June 23, 2003
MODERATOR: Good afternoon, Ladies and Gentlemen. Can I present Andy Roddick.
Q. That must have been a nice way to start.
ANDY RODDICK: Yeah, for sure. You know, it's always difficult getting out of the gates at a tournament. I started off pretty fast, finished off the first set pretty quick and stayed strong through.
Q. There's a good piece today in the Herald Tribune about your work with Brad. How did you guys connect? Where has he helped you?
ANDY RODDICK: Well, after Tarik and I came to the conclusion we weren't going to work anymore, you know, I had a couple coaches that I was thinking of. You know, I really thought about it. And his name excited me the most. When I talked to him, he was really excited, really passionate about it. He said he could be there in a day from the States. So that was pretty impressive for me. You know, he's just very positive all the time. You know, I can sense his excitement about things. So it rubs off.
Q. This hasn't been a tournament in the past that necessarily you walk on the grounds and you have great confidence, but the surface is so good for you, and then Queen's. Did you walk in thinking, "I like the grass, this place is okay"?
ANDY RODDICK: I feel like I have a bit more of an edge this year than I have in Wimbledons past. Sometimes I came in here , I knew the surface was good for me, but it's a matter of doing it, as well. After Queen's I was feeling very confident. I'm pleased with the way I started off here.
Q. Brad said the only thing he really changed is your hat. The Freddie Couples visor. Can you talk about that?
ANDY RODDICK: Yeah, he said I looked too much like Freddie Couples with my visor. I couldn't take that. I had to ditch it.
Q. Brad said all he wanted to do was have you thinking about hold serve, break serve when you can. Is it really that easy to explain?
ANDY RODDICK: There's probably some stuff that he doesn't want written in the papers, as well. You know, he says maybe take more chances on return games, you're going to hold serve 90-something percent of the time. It's ridiculous that you're playing bump-n-run tennis on somebody else's serve. That's one of the first things he told me.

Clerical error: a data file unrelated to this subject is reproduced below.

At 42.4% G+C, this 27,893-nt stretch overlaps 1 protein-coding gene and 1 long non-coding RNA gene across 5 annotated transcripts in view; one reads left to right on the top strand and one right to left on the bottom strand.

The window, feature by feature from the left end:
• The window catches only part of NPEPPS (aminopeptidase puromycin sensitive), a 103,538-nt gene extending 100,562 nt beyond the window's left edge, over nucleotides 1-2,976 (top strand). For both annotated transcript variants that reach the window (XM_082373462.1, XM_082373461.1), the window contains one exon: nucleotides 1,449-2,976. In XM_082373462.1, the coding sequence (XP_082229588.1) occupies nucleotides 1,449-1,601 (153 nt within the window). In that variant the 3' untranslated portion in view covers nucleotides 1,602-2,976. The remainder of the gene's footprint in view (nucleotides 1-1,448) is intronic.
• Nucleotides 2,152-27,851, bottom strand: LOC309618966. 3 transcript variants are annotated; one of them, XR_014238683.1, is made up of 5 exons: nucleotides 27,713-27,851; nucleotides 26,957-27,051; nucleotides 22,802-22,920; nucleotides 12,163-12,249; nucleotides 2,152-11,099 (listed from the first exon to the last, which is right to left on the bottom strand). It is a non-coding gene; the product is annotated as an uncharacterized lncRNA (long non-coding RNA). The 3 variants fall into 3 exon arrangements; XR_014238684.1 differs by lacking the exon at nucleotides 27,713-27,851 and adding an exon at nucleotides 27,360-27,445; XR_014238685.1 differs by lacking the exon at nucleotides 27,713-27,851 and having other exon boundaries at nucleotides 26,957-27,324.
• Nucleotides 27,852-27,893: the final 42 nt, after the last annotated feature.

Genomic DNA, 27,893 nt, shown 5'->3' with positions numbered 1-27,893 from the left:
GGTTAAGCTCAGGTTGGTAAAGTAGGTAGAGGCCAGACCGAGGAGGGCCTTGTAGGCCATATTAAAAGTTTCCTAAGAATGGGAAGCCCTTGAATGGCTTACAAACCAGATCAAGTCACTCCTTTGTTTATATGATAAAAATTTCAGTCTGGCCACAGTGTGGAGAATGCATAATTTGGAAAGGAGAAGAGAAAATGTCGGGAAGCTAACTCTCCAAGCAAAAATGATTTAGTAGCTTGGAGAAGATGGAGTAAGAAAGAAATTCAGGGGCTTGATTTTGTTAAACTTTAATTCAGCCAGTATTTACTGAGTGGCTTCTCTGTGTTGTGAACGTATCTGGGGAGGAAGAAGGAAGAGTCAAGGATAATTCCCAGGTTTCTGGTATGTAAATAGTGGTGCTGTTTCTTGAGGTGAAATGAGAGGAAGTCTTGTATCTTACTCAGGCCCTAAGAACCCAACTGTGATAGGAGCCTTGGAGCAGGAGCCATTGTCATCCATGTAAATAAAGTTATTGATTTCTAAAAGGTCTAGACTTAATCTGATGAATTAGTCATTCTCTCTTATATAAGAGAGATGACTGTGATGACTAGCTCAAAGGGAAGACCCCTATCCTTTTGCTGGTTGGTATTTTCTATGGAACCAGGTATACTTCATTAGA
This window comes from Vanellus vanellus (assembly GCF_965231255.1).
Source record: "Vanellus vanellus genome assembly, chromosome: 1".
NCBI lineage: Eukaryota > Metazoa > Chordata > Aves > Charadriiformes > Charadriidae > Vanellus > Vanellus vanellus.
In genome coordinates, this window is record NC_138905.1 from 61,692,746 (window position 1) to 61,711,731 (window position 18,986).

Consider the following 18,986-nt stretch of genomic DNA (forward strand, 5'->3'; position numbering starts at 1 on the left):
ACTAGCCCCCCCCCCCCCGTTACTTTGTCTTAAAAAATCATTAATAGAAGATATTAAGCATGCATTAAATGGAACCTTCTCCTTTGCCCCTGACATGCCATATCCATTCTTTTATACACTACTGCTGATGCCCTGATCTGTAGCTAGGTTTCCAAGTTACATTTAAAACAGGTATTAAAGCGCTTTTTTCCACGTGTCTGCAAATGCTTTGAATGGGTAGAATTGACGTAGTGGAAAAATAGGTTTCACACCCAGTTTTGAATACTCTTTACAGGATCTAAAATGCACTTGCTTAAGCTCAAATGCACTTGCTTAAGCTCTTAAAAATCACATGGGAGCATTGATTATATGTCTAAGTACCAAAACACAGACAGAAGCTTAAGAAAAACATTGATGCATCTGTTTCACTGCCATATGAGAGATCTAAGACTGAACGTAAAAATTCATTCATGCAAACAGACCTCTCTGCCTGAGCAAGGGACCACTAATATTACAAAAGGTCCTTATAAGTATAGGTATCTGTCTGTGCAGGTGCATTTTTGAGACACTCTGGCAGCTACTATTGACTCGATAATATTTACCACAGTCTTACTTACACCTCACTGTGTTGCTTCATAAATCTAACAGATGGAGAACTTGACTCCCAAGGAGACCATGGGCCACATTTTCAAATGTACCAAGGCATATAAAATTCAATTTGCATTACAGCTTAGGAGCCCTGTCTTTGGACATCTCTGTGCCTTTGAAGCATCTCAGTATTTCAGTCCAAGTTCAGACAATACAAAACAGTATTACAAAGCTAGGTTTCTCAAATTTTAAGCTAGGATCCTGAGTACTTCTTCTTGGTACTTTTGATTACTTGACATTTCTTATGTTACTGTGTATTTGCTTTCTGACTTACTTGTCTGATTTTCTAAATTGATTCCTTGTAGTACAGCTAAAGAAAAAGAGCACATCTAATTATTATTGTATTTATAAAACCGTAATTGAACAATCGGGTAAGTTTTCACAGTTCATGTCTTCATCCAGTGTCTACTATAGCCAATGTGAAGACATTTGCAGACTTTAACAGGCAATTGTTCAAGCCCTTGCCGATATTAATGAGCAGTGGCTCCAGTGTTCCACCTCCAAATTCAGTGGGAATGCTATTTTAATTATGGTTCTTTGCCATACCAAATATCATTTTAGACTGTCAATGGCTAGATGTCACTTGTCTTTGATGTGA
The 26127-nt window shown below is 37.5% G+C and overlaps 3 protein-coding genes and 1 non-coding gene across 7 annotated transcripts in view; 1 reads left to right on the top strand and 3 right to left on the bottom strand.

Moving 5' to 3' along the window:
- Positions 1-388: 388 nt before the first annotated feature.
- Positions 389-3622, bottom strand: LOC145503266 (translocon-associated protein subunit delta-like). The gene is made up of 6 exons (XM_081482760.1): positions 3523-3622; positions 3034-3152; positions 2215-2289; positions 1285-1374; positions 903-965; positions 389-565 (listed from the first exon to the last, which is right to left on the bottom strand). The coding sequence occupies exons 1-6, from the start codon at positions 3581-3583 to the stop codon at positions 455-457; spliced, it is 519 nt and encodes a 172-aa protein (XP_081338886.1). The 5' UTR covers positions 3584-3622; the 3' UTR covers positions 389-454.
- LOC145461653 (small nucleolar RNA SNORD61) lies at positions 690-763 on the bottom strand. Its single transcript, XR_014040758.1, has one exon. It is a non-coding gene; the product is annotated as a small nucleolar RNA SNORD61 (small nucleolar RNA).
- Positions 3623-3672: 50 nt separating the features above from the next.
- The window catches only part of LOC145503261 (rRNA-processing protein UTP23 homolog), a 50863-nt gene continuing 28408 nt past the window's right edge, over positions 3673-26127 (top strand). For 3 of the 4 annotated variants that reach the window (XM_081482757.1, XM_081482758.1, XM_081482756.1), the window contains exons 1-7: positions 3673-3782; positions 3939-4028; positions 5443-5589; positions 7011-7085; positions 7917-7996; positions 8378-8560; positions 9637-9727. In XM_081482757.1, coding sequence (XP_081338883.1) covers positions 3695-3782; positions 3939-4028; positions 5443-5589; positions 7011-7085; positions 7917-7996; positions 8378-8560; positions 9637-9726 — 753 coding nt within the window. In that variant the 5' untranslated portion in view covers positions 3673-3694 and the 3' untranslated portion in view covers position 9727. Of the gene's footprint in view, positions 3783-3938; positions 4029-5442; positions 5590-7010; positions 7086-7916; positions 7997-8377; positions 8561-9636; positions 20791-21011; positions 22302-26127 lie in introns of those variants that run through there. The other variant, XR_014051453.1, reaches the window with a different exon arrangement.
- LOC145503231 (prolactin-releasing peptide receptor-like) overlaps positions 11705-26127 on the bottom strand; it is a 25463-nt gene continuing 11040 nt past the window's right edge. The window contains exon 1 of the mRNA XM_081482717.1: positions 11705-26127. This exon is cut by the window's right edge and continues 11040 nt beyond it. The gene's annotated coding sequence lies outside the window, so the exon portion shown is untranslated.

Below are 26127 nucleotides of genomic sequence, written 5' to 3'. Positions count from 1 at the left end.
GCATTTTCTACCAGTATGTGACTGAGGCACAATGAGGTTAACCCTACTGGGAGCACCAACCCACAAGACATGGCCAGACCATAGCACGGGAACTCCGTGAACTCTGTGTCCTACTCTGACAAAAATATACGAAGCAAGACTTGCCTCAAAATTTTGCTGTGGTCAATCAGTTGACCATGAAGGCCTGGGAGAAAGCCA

Q. Your first serve percentage was good today. Can you talk about your serve.
ANDY RODDICK: Yeah, I feel good. My percentages were pretty high in Queen's. I just tried to maintain that over the week of practice. And any time I'm in the high 60s, on a great day low 70s, I'm feeling good about my chances to hold.
Q. There's a lot of talk about the boycott of a future Grand Slam event. How do you feel about that? How do you think the public would feel about most of the men not showing up for something like the US Open?
ANDY RODDICK: To be honest, I wasn't even at the meeting. But I think the players are working with the ATP. The stuff I've heard is that they're going to do something like a charity event, so it's not totally about all that. But I'm honestly in the dark about a lot of the stuff. I'm here to play tennis.
Q. There's a lot of talk about the way the courts played last year. Obviously a great result to start with. How was the court playing? Were the bounces good?
ANDY RODDICK: A little tough to tell against Davide because his balls come through different than most players. He hits pretty flat. The ball comes through a little different. But it felt pretty slow out there. Compared to Queen's even, it was a little bit slower.